The trainers at Anthony Ferraro Fitness Training understand that everyone's fitness goals differ. That's why they get to know each client they train by first conducting a thorough BMI analysis and consultation—both of which are included with the personal-training session. The trainer then designs an effective fitness plan based on the results of the BMI and the client's personal goals.
After radiating do-re-mis through Carnegie Hall and China's 2010 World Expo, the Austin Civic Chorus of Chorus Austin embarks upon its 47th year of harmonious belting, energized by a placing among 10 finalists nationwide for the prestigious American Prize in 2011. To kick off the new season, the choir sings the poignant notes of Rossini's “Petite Messe Solennelle,” an 1863 composition that the composer dubbed, “the last of my sins of old age” in reference to his penchant for plagiarizing songbirds. As music director Ryan Heller conducts the tapestry of 130 voices with an experienced ear, two pianos and a harmonium hum along to the beat. Four soloists stand to flex their professional pipes and singing biceps, including soprano Mele Dailey, mezzo Kathryn Findlen, tenor Nicholas Simpson, and bass Bruce Cain.
Theresa Bond Zelazny founded the Mobile Art Program (MAP) after seeing how the creation of artwork helped her mother reduce stress and anxiety during a six-month battle with colon cancer. Today, MAP works toward empowering seniors and people with disabilities through artistic expression, helping them cope with their situations, regain a sense of control in their lives, and develop interpersonal relationships. Instructors drive a VW station wagon to nine facilities throughout underserved areas of Austin every month and conduct art classes where participants learn about the colors, compositions, and brush strokes employed by artists such as Frida Kahlo and Vincent van Gogh and model their own works off of these techniques. Instructors bring all of the supplies necessary for each project, giving the participants experience with a variety of mediums. By creating art in group settings, seniors can simultaneously gain new skills, build communities of friends, and bolster their self-esteem. At least once a year, the organization also holds a mini exhibit in each assisted-living facility, where residents vote on their favorite pieces and everyone receives prizes.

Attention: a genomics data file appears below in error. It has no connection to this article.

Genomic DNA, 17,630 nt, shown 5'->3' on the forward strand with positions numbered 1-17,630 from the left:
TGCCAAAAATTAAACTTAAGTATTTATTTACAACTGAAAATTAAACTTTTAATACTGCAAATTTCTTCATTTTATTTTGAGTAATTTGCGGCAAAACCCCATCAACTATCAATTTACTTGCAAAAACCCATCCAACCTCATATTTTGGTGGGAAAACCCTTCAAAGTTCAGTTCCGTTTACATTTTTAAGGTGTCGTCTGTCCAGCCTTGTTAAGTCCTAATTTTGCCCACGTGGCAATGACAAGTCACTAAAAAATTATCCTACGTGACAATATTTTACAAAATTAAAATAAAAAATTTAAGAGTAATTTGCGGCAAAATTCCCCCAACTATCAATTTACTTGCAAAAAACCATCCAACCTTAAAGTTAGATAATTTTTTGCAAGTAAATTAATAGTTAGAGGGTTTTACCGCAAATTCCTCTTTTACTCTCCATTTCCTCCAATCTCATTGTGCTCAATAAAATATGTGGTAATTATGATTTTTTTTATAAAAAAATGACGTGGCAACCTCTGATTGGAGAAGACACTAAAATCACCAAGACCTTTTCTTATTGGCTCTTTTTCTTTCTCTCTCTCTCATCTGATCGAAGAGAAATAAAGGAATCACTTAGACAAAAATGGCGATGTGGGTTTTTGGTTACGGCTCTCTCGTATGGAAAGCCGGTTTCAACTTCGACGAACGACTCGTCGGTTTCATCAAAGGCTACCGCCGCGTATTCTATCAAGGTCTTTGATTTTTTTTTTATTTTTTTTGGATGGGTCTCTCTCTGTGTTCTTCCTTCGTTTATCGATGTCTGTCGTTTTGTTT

At The Arbor Car Wash, skilled detailing crews and lube technicians meet drivers? everyday vehicular needs from washing and detailing to oil changes and state inspections. Automatic washers restore squeaky-clean shine to exteriors, and pure elbow grease vacuums carpets and waxes exteriors. In the service center, technicians swap out oil with fresh, premium Castrol oil. Throughout each wash or service job, customers can retreat inside for a handful of popcorn or slink into a comfy chair to whittle a new steering wheel. The Arbor Car Wash also looks out for its community, donating time and money to a list of organizations that includes the American Cancer Society, the Austin Children?s Center, and Big Brothers Big Sisters.
A locally owned and operated chain restaurant, Zen whips up fresh Japanese grub and Southwest-influenced fusion eats. Drop by to kick back amid the welcoming, ultra-modern vibes and percolate palates with tasty and new menu items, which include the likes of customizable rice or noodle bowls, fresh sushi, tuna nachos, and more. Unlike foot-long hot dogs or a bucket of biscuit gravy, sushi or chicken options, such as Redneck Sushi ($7.95) or Chuck Norris Chicken ($3.50), divides tasty culinary concoctions into tidbits so that the palate can better savor the tastetations. With today’s Groupon to Zen Japanese Food Fast, patrons can tickle the taste buds without tasting pterodactyl feathers or licking batteries.
When Martha Millan says, "Beauty shouldn't hurt," she's not peddling a slogan—her first job in the beauty industry literally caused her pain. Working at an upscale salon, her exposure to common hair and makeup products triggered hives and headaches. While searching for more natural goods for personal use, her research revealed unsettling truths about many industry product lines that often use irritating perfumes to mask the underlying odors of harsh chemicals. Feeling that everyone should have the opportunity to look beautiful without fear of harming health, she bought a salon and transformed it into Salon O Day Spa.
Amid Salon O Day's industrial decor, Millan and her team of stylists, aestheticians, and a massage therapist use products so natural that some are even edible, though Millan imagines the taste would leave something to be desired: barbecue sauce. Among the array of certified-organic, not-tested-on-animals, gluten- and chemical-free products, Millan's favorites include Osmosis Pur Medical Skincare, developed by an American physician who advocates against overexfoliation. For hair, stylists use products from lines including Surface Hair and Organic Color Systems, and during nail services, technicians use natural products from SpaRitual in tandem with scrubs made in-house from ingredients bought at a local co-op.